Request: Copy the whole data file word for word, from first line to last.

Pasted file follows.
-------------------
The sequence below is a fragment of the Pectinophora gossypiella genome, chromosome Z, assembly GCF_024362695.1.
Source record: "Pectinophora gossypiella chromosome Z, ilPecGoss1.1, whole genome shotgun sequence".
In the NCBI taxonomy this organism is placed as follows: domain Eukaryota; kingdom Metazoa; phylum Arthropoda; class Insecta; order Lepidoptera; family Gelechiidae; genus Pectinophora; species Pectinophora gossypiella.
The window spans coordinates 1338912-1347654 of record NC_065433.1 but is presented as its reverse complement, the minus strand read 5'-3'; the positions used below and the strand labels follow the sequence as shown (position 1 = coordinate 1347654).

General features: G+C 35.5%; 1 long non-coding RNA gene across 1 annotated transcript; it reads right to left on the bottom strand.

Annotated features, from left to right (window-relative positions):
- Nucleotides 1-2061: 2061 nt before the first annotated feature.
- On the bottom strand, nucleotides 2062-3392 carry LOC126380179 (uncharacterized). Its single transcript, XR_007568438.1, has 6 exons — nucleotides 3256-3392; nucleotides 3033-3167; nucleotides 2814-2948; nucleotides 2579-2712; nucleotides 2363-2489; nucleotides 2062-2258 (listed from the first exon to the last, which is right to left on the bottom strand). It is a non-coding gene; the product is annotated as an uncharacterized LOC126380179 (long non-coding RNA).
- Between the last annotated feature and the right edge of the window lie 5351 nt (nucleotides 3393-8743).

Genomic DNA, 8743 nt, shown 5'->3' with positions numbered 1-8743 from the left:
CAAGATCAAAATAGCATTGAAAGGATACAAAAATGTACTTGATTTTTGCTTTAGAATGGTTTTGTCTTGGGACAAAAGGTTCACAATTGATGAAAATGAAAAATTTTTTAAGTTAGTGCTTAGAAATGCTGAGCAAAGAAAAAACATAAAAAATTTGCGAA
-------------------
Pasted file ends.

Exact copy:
The sequence below is a fragment of the Pectinophora gossypiella genome, chromosome Z, assembly GCF_024362695.1.
Source record: "Pectinophora gossypiella chromosome Z, ilPecGoss1.1, whole genome shotgun sequence".
In the NCBI taxonomy this organism is placed as follows: domain Eukaryota; kingdom Metazoa; phylum Arthropoda; class Insecta; order Lepidoptera; family Gelechiidae; genus Pectinophora; species Pectinophora gossypiella.
The window spans coordinates 1338912-1347654 of record NC_065433.1 but is presented as its reverse complement, the minus strand read 5'-3'; the positions used below and the strand labels follow the sequence as shown (position 1 = coordinate 1347654).

General features: G+C 35.5%; 1 long non-coding RNA gene across 1 annotated transcript; it reads right to left on the bottom strand.

Annotated features, from left to right (window-relative positions):
- Nucleotides 1-2061: 2061 nt before the first annotated feature.
- On the bottom strand, nucleotides 2062-3392 carry LOC126380179 (uncharacterized). Its single transcript, XR_007568438.1, has 6 exons — nucleotides 3256-3392; nucleotides 3033-3167; nucleotides 2814-2948; nucleotides 2579-2712; nucleotides 2363-2489; nucleotides 2062-2258 (listed from the first exon to the last, which is right to left on the bottom strand). It is a non-coding gene; the product is annotated as an uncharacterized LOC126380179 (long non-coding RNA).
- Between the last annotated feature and the right edge of the window lie 5351 nt (nucleotides 3393-8743).

Genomic DNA, 8743 nt, shown 5'->3' with positions numbered 1-8743 from the left:
CAAGATCAAAATAGCATTGAAAGGATACAAAAATGTACTTGATTTTTGCTTTAGAATGGTTTTGTCTTGGGACAAAAGGTTCACAATTGATGAAAATGAAAAATTTTTTAAGTTAGTGCTTAGAAATGCTGAGCAAAGAAAAAACATAAAAAATTTGCGAA